Medieval Antwerp - the Wall Street of its day

- The Belgian Renaissance

On the eve of the Early Modern period Flanders was stinkin' filthy rich from all that wool trading. Where better place then than for Cosimo Medici to open a new branch of his international family-run bank? Cosimo, a noted patron of the arts with an eye for a bargain, commissioned his agents in Bruges to acquire Flemish artwork for his Florentine palazzi, no doubt ta king advantage of favourable exchange rates. The result was that Florentine artists were exposed for the first time to the work of Jan van Eyck, Hans Memling, Hugo van der Goes and Rogier van der Weyden which in turn significantly influenced the course of the Italian Renaissance. Cosmopolitan Antwerp was also the centre of international publishing during the Early Modern period, printing hugely influential texts such as Sir Thomas More's Utopia and William Tyndale's explosive English translations of the Bible.


Of course the Italians weren't just passive recipients of the Flemish style, which seems to have favoured uncompromising realism

- The Belgians helped defeat Napoleon

In perhaps the only instance in history in which Belgians have successively repulsed a foreign invasion, several Belgian regiments were present under Wellington's command at Waterloo in 1815. In the words of the Times of June 21st 1815: 'The Belgian troops maintained the high reputation for valour which they have at all times enjoyed.' This was actually rather nice of them since they were fighting in defence of the United Kingdom of the Netherlands, the artificial British-backed buffer state from which they would revolt in 1830. After a night at the opera.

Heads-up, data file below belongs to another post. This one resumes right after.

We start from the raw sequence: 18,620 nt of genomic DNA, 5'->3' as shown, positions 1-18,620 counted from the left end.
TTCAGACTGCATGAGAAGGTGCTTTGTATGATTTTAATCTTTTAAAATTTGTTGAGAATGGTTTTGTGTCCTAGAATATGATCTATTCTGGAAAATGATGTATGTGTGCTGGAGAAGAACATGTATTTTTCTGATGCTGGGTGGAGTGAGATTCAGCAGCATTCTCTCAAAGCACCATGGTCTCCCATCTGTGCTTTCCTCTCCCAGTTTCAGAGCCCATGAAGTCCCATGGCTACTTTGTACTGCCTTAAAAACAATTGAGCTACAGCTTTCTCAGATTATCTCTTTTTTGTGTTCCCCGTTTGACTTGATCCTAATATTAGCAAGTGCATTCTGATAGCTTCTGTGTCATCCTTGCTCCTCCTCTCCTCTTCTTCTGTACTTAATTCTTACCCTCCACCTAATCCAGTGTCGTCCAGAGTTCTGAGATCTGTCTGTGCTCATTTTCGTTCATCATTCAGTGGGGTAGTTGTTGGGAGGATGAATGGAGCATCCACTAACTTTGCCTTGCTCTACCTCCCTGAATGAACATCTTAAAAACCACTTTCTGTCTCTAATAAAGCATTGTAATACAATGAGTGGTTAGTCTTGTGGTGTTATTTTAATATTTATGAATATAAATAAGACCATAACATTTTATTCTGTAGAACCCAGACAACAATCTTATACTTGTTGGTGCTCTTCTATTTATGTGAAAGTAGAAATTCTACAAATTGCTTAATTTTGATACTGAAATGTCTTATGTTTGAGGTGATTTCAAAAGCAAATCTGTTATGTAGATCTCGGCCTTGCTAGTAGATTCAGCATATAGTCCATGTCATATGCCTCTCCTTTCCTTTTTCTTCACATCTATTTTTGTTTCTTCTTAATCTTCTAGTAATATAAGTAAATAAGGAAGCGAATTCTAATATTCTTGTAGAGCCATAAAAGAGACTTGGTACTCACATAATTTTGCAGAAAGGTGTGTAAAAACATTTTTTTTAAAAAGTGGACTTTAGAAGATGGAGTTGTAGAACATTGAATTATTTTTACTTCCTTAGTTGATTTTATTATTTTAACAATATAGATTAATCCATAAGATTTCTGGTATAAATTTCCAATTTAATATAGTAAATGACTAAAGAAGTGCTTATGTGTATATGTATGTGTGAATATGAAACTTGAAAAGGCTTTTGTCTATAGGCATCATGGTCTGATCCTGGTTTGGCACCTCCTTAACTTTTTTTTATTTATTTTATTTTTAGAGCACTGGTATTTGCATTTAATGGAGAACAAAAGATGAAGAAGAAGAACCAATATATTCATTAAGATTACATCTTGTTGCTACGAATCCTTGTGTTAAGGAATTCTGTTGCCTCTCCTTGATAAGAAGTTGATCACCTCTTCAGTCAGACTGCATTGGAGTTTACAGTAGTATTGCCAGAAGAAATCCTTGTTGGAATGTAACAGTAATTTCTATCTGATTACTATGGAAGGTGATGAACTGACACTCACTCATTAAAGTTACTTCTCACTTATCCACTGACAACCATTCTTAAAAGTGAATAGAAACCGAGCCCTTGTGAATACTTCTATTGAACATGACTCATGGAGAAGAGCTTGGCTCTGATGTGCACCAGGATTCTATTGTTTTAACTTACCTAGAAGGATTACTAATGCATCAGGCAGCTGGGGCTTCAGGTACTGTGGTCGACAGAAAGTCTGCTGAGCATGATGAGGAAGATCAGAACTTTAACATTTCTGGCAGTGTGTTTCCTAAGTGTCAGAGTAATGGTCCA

- As well as capitalism and the Italian Renaissance, other notable Belgian inventions include:



Chips. Can't argue with that.

3. 'A government that actually worked would never have needed to exist in the first place' J.J. Rousseau

From 10th June to November 6th 2007 Belgium was leaderless. Following elections in June the parties with the largest share of the vote (with parties representing the two language blocs there are never overall majorities in Belgian politics) took a record 196 days to negotiate the form a governmental coalition. This was only an interim government however and there was a further year of chaos, featuring Prime Ministerial resignations - rejected and then accepted by the King, threats of partition from Flemish nationalists and a cabinet-breaking banking scandal. Nigel Farage makes mention of this unedifying episode when discussing Belgian ontology as evidence of chronic political instability.

Despite this 'crisis' Belgian society did not collapse, balaclavas and semtex made no appearance on the streets of Brussels, the quality of Belgian life did not falter. Apart from the politicians heaving at the deadlock, no-one seems to have noticed the country didn't have a government. Rock-solid Belgian stability, rather than instability seems to be what was demonstrated. Arguably the negotiations were allowed to persist for so long because the country was quite capable of looking after itself without policymakers and parliaments. How many other countries could have survived six months without political leadership and survived entirely unscathed?

I am unable to explain why Mr Farage should wish to deride a country which chooses to play out its inter-ethnic rivalries through the ballot-box and negotiating table rather than with murderous violence, as in most other states. Far from being a 'non-country' Belgium represents an ideal of civilisation which few other nations have managed to attain, however sizeable their nuclear arsenal or GDP.